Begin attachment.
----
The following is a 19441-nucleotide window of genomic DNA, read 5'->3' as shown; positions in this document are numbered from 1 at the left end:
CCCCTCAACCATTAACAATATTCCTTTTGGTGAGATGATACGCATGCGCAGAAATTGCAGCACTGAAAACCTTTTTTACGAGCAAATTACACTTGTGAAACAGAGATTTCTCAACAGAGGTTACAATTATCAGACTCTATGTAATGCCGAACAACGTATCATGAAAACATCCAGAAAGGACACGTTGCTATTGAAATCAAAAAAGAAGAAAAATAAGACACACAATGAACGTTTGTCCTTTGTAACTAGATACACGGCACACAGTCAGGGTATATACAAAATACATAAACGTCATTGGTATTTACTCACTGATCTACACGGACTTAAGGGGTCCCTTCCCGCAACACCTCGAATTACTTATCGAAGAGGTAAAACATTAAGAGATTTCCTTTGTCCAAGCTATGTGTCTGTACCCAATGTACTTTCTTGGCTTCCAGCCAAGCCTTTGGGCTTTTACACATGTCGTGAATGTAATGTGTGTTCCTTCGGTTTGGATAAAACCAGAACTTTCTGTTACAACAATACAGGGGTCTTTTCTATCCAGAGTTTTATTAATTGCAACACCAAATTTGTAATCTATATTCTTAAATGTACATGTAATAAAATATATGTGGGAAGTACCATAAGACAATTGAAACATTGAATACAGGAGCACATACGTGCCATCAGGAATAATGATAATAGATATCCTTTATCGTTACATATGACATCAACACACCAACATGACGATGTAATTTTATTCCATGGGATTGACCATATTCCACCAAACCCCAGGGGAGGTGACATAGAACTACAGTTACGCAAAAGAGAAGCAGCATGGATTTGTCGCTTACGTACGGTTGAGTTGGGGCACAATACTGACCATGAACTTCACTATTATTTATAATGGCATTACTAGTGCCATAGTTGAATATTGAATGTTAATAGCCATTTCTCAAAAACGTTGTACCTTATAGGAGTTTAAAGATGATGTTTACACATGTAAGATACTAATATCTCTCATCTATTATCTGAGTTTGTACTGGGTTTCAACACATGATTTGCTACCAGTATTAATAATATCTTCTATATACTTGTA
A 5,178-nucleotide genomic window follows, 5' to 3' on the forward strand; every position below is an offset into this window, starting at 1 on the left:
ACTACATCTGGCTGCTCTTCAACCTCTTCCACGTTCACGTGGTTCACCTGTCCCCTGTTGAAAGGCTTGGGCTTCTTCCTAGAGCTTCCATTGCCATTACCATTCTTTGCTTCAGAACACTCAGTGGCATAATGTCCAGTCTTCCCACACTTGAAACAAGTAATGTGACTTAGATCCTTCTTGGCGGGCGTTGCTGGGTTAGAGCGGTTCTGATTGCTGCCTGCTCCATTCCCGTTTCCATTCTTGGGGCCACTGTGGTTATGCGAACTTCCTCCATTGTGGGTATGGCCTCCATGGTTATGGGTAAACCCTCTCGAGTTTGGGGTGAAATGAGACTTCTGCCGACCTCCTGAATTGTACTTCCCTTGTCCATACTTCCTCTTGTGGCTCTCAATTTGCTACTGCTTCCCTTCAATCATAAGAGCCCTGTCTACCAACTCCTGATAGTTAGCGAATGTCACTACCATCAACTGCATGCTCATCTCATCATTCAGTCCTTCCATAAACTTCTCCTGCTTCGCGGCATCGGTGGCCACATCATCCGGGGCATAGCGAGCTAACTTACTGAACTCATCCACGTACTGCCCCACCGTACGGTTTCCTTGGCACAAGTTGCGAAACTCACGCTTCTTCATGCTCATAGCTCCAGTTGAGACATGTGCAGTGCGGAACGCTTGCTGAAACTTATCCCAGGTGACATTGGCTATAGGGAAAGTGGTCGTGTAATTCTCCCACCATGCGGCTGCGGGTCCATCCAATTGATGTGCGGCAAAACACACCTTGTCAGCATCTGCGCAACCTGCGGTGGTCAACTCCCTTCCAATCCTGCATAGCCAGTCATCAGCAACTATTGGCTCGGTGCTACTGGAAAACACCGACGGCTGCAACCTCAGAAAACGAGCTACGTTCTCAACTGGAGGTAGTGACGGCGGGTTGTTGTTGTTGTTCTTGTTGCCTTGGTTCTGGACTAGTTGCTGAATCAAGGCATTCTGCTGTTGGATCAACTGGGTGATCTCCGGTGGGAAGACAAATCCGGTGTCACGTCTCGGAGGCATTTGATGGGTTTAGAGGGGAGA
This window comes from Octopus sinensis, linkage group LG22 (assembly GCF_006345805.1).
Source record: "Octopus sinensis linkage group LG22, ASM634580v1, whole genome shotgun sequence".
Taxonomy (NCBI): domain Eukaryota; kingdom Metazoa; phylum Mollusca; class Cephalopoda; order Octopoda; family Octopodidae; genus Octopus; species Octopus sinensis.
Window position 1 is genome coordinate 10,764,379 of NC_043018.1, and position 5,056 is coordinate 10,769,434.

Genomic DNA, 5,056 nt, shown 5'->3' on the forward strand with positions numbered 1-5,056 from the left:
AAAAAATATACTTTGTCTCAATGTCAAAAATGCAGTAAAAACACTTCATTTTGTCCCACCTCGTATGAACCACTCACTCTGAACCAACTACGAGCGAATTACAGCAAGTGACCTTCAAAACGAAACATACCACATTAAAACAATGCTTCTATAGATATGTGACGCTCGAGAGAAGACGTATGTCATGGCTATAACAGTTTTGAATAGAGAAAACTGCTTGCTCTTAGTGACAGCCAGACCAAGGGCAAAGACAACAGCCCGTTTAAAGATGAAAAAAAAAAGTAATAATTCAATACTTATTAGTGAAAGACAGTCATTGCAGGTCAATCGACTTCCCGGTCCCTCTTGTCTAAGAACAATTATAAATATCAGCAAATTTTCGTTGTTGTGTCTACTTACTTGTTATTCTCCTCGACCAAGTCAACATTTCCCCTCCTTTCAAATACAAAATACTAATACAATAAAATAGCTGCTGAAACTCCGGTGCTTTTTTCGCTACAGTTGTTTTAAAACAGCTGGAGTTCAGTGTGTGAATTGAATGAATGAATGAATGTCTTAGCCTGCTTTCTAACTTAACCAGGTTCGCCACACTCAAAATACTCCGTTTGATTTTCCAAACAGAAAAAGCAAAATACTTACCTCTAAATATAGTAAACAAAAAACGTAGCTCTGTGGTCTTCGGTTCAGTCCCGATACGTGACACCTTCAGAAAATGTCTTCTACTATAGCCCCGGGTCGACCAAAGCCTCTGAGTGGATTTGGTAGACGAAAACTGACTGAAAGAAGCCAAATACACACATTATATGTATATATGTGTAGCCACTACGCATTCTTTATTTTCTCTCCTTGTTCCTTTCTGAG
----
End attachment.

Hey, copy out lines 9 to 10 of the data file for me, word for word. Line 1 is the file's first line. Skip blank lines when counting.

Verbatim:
Genomic DNA, 5,056 nt, shown 5'->3' on the forward strand with positions numbered 1-5,056 from the left:
AAAAAATATACTTTGTCTCAATGTCAAAAATGCAGTAAAAACACTTCATTTTGTCCCACCTCGTATGAACCACTCACTCTGAACCAACTACGAGCGAATTACAGCAAGTGACCTTCAAAACGAAACATACCACATTAAAACAATGCTTCTATAGATATGTGACGCTCGAGAGAAGACGTATGTCATGGCTATAACAGTTTTGAATAGAGAAAACTGCTTGCTCTTAGTGACAGCCAGACCAAGGGCAAAGACAACAGCCCGTTTAAAGATGAAAAAAAAAAGTAATAATTCAATACTTATTAGTGAAAGACAGTCATTGCAGGTCAATCGACTTCCCGGTCCCTCTTGTCTAAGAACAATTATAAATATCAGCAAATTTTCGTTGTTGTGTCTACTTACTTGTTATTCTCCTCGACCAAGTCAACATTTCCCCTCCTTTCAAATACAAAATACTAATACAATAAAATAGCTGCTGAAACTCCGGTGCTTTTTTCGCTACAGTTGTTTTAAAACAGCTGGAGTTCAGTGTGTGAATTGAATGAATGAATGAATGTCTTAGCCTGCTTTCTAACTTAACCAGGTTCGCCACACTCAAAATACTCCGTTTGATTTTCCAAACAGAAAAAGCAAAATACTTACCTCTAAATATAGTAAACAAAAAACGTAGCTCTGTGGTCTTCGGTTCAGTCCCGATACGTGACACCTTCAGAAAATGTCTTCTACTATAGCCCCGGGTCGACCAAAGCCTCTGAGTGGATTTGGTAGACGAAAACTGACTGAAAGAAGCCAAATACACACATTATATGTATATATGTGTAGCCACTACGCATTCTTTATTTTCTCTCCTTGTTCCTTTCTGAG